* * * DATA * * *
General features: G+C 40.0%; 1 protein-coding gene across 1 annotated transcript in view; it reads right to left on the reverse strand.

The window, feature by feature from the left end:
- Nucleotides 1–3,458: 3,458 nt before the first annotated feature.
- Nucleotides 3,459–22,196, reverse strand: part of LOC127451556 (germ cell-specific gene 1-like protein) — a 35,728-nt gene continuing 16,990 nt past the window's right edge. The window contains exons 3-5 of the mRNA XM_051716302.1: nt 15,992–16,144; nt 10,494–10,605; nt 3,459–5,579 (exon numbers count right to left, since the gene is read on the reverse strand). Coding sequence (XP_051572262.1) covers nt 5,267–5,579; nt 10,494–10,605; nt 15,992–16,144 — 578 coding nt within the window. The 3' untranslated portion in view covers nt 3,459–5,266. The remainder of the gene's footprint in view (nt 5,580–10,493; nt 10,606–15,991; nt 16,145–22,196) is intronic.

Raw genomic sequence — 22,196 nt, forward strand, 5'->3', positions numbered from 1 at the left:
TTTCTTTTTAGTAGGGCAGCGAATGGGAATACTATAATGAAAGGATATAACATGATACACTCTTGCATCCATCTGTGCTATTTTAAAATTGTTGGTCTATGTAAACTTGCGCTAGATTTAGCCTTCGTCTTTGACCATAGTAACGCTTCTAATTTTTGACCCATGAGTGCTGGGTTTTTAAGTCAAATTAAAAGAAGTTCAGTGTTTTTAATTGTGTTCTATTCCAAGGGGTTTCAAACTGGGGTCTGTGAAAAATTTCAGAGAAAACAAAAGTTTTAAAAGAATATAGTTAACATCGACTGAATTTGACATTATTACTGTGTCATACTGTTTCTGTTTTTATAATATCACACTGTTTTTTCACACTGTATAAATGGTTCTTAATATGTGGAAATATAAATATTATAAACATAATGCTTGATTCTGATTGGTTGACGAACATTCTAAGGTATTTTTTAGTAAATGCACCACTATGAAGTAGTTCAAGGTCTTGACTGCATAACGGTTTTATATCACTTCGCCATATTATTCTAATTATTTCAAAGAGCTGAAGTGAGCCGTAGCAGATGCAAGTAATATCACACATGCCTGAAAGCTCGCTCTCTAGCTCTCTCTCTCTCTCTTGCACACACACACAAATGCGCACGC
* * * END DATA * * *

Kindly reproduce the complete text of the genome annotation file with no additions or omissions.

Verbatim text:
General features: G+C 40.0%; 1 protein-coding gene across 1 annotated transcript in view; it reads right to left on the reverse strand.

The window, feature by feature from the left end:
- Nucleotides 1–3,458: 3,458 nt before the first annotated feature.
- Nucleotides 3,459–22,196, reverse strand: part of LOC127451556 (germ cell-specific gene 1-like protein) — a 35,728-nt gene continuing 16,990 nt past the window's right edge. The window contains exons 3-5 of the mRNA XM_051716302.1: nt 15,992–16,144; nt 10,494–10,605; nt 3,459–5,579 (exon numbers count right to left, since the gene is read on the reverse strand). Coding sequence (XP_051572262.1) covers nt 5,267–5,579; nt 10,494–10,605; nt 15,992–16,144 — 578 coding nt within the window. The 3' untranslated portion in view covers nt 3,459–5,266. The remainder of the gene's footprint in view (nt 5,580–10,493; nt 10,606–15,991; nt 16,145–22,196) is intronic.

Raw genomic sequence — 22,196 nt, forward strand, 5'->3', positions numbered from 1 at the left:
TTTCTTTTTAGTAGGGCAGCGAATGGGAATACTATAATGAAAGGATATAACATGATACACTCTTGCATCCATCTGTGCTATTTTAAAATTGTTGGTCTATGTAAACTTGCGCTAGATTTAGCCTTCGTCTTTGACCATAGTAACGCTTCTAATTTTTGACCCATGAGTGCTGGGTTTTTAAGTCAAATTAAAAGAAGTTCAGTGTTTTTAATTGTGTTCTATTCCAAGGGGTTTCAAACTGGGGTCTGTGAAAAATTTCAGAGAAAACAAAAGTTTTAAAAGAATATAGTTAACATCGACTGAATTTGACATTATTACTGTGTCATACTGTTTCTGTTTTTATAATATCACACTGTTTTTTCACACTGTATAAATGGTTCTTAATATGTGGAAATATAAATATTATAAACATAATGCTTGATTCTGATTGGTTGACGAACATTCTAAGGTATTTTTTAGTAAATGCACCACTATGAAGTAGTTCAAGGTCTTGACTGCATAACGGTTTTATATCACTTCGCCATATTATTCTAATTATTTCAAAGAGCTGAAGTGAGCCGTAGCAGATGCAAGTAATATCACACATGCCTGAAAGCTCGCTCTCTAGCTCTCTCTCTCTCTCTTGCACACACACACAAATGCGCACGC